Feng Shui for
Keys To Uncluttered Communication
Are you tired of not getting what you want?
Do you feel like your staff or colleagues aren’t listening to
you or following through on their commitments? Prepare yourself for
a little Feng Shui for your mind…
and Flow Not Clutter and Disappointment
For those of you who are unfamiliar with this ancient Chinese
practice, it is about placement and design to create spaces of
harmony and balance. Proponents say good Feng Shui and “Chi,” or
flow, have a positive effect on health, prosperity, reaching goals
and good relationships.
Craft Your Words
Just like Feng Shui, we need to know how to use words to remove
clutter and barriers in order to have clear communication. Careful
use and placement of words can achieve balance, flow and harmony.
Sometimes we spend more time crafting our words to order coffee than
we do to communicate goals, expectations, preferences, or
I used to order “a double mocha frappacino with a shot of
expresso, “skinny,” Grande in a Venti cup with shake of nutmeg and
vanilla bean…” and hope for the best. Now, I just order a small
coffee. It’s a lot easier. And I get what I want: A cup of
coffee. It’s not very glamorous without all the filler, fluff, and
calories, but how often does one really need all that? Even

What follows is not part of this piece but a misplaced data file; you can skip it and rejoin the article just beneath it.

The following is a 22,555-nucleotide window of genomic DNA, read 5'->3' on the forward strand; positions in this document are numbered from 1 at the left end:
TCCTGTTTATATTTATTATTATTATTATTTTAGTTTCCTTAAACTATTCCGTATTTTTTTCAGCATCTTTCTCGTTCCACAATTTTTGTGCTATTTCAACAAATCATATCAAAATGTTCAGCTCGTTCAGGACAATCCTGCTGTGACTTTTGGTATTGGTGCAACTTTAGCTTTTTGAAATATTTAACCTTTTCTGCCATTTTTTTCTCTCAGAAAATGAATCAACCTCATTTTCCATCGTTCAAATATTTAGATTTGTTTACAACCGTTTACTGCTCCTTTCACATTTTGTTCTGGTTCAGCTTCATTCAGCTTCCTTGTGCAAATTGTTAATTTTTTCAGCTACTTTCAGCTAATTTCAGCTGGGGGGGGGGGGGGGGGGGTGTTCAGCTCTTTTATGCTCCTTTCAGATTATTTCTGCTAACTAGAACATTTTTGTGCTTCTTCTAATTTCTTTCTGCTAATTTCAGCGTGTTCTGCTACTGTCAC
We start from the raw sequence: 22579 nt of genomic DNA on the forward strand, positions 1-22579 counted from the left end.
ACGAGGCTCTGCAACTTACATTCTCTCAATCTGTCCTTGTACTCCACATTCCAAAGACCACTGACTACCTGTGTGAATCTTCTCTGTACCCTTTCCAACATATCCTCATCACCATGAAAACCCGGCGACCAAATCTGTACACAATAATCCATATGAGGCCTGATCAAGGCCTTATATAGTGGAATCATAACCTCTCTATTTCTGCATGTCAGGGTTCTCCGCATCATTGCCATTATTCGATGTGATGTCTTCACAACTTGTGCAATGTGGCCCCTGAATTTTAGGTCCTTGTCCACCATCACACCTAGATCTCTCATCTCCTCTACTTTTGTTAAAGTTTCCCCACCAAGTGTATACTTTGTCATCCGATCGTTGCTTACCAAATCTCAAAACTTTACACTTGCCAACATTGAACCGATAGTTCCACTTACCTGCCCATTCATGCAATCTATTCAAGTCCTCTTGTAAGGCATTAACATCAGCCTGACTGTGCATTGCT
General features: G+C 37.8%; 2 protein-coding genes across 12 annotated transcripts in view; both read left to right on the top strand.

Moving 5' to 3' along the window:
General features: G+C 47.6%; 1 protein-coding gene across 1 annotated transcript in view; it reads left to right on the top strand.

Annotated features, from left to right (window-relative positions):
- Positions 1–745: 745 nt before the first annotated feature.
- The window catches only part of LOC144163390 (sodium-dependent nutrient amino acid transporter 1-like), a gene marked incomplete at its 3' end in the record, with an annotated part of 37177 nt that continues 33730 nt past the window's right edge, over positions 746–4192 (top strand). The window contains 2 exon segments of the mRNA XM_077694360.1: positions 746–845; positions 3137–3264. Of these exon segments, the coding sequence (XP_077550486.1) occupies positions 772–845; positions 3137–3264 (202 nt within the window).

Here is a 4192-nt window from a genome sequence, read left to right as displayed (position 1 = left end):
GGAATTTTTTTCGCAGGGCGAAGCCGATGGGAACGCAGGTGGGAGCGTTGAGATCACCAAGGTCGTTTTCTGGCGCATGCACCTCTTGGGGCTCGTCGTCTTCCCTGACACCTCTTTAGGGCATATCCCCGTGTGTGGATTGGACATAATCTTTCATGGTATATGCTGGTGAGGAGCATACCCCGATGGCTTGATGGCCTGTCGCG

if you want it, a steady diet of it is not good for your waistline
or your wallet. And that’s what Feng Shui and uncluttered
communication have in common: Clarity and Simplicity.
What are you really
If you’re not getting what you want, I invite you to step back and
listen to your choice of words. Are you clear about what you
really want before you start talking?
In this era of things being “on-demand,” instant messaging
and texting, we feel compelled to speak or write, before thinking.
STOP! Take a few minutes to remove the clutter, to balance your
thoughts. What do you really want? What is the intended
outcome that you want from this interaction? Not sure? Write it
down. Look at it. Is that what you want? If you got
that, would that make you happy or deliver the results
you want? If not, continue writing until you’ve found the clarity
and simplicity of your thoughts.
Once you have “Feng Shui’d your thoughts and words” to be sure they
are aligned and in harmony with what you want, it’s time to take
action. The next step is to express yourself with clarity,
conviction and compassion – or at least, without blame, judgment,
drama or exaggeration.
Cut the Drama:
It’s important to note that whenever there is ”drama” around a
situation, you can be assured that clear communication is going to
be compromised. In these situations, it is even more critical to
step back and be objective about the end result you really want to
achieve. Look at all sides, all possibilities and all parties
involved. Again, like Feng Shui, it’s about creating a space of
harmony and balance. Drama creates barriers to accomplishing what
Three Approaches to
Make a Request:
One way to reduce the clutter in your communication and get what you
want is to “make a request.” A “request” is similar to an
invitation. When you receive an invitation, you can accept it or
decline. In addition, a “request” can provide an opportunity for a
When you start a sentence with the words: “I have a request,”
it forces you to be clear about what you want. It also alerts the
listener to pay attention, without the fear, manipulation or